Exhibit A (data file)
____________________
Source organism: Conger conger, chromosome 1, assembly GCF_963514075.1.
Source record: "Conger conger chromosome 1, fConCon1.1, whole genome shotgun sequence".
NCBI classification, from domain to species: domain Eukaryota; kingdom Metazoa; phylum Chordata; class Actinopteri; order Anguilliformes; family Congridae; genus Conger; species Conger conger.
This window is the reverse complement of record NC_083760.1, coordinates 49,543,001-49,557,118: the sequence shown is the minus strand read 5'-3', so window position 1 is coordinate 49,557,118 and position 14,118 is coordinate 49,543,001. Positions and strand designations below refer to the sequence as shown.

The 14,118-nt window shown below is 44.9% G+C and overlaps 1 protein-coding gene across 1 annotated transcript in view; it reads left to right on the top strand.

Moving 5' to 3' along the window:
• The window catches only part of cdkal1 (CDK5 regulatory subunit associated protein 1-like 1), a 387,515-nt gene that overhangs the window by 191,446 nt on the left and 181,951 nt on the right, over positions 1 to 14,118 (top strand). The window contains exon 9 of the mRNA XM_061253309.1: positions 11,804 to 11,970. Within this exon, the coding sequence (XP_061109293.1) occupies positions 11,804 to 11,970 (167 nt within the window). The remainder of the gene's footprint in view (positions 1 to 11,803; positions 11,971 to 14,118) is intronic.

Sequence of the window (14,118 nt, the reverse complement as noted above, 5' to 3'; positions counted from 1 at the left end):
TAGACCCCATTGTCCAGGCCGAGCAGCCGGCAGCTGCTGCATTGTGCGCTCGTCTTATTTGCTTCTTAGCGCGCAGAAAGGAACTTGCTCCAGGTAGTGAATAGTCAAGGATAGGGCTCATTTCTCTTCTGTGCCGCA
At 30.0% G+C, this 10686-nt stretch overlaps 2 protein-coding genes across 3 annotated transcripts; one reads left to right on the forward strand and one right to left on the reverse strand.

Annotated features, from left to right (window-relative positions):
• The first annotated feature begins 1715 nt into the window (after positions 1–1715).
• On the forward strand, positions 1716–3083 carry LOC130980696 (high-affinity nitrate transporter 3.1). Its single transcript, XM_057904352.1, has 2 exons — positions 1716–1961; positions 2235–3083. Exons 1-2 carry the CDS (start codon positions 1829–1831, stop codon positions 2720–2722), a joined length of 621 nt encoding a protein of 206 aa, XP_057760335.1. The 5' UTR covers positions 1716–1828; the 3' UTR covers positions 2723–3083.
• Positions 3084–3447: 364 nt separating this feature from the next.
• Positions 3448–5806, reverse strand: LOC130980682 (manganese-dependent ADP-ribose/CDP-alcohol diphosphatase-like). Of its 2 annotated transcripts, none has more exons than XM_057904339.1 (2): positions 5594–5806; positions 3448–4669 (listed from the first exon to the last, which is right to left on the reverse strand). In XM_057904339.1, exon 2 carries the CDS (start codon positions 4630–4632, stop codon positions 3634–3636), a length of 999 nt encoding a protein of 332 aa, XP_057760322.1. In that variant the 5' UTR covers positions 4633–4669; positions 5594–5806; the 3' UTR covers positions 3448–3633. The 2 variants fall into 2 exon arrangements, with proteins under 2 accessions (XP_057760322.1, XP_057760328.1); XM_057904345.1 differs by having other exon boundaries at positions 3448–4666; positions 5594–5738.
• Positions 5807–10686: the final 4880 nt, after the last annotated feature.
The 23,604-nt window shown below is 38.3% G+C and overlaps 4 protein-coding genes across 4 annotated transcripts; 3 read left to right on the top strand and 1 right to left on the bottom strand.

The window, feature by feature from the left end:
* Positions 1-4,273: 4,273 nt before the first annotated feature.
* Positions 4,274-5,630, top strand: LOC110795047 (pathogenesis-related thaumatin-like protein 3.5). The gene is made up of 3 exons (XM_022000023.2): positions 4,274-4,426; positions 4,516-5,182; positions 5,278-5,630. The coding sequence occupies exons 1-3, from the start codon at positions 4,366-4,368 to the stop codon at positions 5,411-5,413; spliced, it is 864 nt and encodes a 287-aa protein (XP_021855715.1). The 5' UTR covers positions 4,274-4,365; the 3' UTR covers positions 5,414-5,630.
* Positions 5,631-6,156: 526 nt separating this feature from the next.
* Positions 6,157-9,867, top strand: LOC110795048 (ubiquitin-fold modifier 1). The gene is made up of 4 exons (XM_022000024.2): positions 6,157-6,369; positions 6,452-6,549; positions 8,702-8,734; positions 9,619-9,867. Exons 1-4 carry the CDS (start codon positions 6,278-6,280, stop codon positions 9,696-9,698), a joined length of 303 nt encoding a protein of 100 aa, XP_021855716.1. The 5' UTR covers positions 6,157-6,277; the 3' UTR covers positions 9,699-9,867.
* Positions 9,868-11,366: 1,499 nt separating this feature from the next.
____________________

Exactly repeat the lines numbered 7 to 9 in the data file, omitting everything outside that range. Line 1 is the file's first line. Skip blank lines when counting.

• The window catches only part of cdkal1 (CDK5 regulatory subunit associated protein 1-like 1), a 387,515-nt gene that overhangs the window by 191,446 nt on the left and 181,951 nt on the right, over positions 1 to 14,118 (top strand). The window contains exon 9 of the mRNA XM_061253309.1: positions 11,804 to 11,970. Within this exon, the coding sequence (XP_061109293.1) occupies positions 11,804 to 11,970 (167 nt within the window). The remainder of the gene's footprint in view (positions 1 to 11,803; positions 11,971 to 14,118) is intronic.

Sequence of the window (14,118 nt, the reverse complement as noted above, 5' to 3'; positions counted from 1 at the left end):
TAGACCCCATTGTCCAGGCCGAGCAGCCGGCAGCTGCTGCATTGTGCGCTCGTCTTATTTGCTTCTTAGCGCGCAGAAAGGAACTTGCTCCAGGTAGTGAATAGTCAAGGATAGGGCTCATTTCTCTTCTGTGCCGCA